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Journal ArticleDOI

3D-printed Patient-specific Guides for Hip Arthroplasty.

15 Aug 2018-Journal of The American Academy of Orthopaedic Surgeons (Ovid Technologies (Wolters Kluwer Health))-Vol. 26, Iss: 16

TL;DR: Early results indicate consistent accurate positioning of implants with the use of PSI in hip arthroplasty but with added costs and uncertain effect on clinical outcomes.

AbstractSurgeons and engineers constantly search for methods to improve the surgical positioning of implants used for joint arthroplasty. Rapid prototyping is being used to develop patient-specific instrumentation (PSI) and has already been successfully translated into large-scale clinical use for knee arthroplasty. PSI has been used in shoulder arthroplasty; however, it is not yet known whether PSI provides improved accuracy and outcomes compared with conventional methods in either shoulder arthroplasty or knee arthroplasty. In the hip, PSI has been limited to the positioning of custom-manufactured implants and a small number of surgeons testing the emerging solutions from different manufacturers. Early results indicate consistent accurate positioning of implants with the use of PSI in hip arthroplasty but with added costs and uncertain effect on clinical outcomes.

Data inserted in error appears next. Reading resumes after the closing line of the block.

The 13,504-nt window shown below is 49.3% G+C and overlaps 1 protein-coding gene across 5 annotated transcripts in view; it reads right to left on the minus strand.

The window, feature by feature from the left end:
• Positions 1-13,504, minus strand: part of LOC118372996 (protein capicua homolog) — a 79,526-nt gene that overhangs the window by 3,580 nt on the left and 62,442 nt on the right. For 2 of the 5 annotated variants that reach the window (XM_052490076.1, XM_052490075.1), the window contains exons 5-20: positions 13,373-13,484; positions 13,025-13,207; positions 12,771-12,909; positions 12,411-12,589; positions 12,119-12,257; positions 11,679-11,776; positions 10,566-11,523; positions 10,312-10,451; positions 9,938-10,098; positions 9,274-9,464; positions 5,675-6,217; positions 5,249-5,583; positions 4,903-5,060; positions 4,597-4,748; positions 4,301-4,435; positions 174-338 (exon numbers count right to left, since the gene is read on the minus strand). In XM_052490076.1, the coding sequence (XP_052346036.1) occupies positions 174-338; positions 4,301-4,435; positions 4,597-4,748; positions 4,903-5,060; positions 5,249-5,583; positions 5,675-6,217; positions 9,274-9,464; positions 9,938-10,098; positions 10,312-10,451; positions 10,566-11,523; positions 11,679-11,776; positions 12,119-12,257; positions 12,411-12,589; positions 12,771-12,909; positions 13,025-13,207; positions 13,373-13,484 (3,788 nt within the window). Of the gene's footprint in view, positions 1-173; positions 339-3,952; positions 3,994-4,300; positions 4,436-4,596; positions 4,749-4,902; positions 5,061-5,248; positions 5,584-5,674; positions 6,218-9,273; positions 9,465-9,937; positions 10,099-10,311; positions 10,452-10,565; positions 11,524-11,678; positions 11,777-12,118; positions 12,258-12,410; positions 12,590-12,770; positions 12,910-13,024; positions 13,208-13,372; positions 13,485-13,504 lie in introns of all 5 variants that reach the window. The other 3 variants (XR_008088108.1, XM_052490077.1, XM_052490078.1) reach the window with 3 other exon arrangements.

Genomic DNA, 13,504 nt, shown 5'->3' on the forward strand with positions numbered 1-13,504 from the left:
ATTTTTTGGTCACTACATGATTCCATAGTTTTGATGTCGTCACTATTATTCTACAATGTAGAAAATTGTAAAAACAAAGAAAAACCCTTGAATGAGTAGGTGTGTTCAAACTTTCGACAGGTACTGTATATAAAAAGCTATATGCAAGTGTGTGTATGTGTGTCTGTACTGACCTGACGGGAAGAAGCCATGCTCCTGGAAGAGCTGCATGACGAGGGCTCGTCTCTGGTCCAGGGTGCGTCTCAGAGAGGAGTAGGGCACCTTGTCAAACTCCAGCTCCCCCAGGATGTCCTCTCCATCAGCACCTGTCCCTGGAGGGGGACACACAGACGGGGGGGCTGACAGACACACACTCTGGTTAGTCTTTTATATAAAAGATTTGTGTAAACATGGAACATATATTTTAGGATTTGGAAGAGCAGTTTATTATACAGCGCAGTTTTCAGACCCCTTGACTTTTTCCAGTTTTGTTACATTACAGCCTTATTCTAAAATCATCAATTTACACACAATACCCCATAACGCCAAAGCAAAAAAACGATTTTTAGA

Topics: Arthroplasty (58%)

Summary (3 min read)

Introduction

  • The clinical function of a hip ar- throplasty depends on surgical, implant, and patient factors.
  • The surgeon can then plan prosthesis ori- entation and position in relation to a chosen standard frame of reference and execute the plan using simple intra- operative patient-specific guides.
  • Here, the authors present the currently commercially available guides and summarize the relevant literature regarding PSI for hip arthroplasty in order to provide an overview of PSI and describe the evidence regarding its use in clinical practice.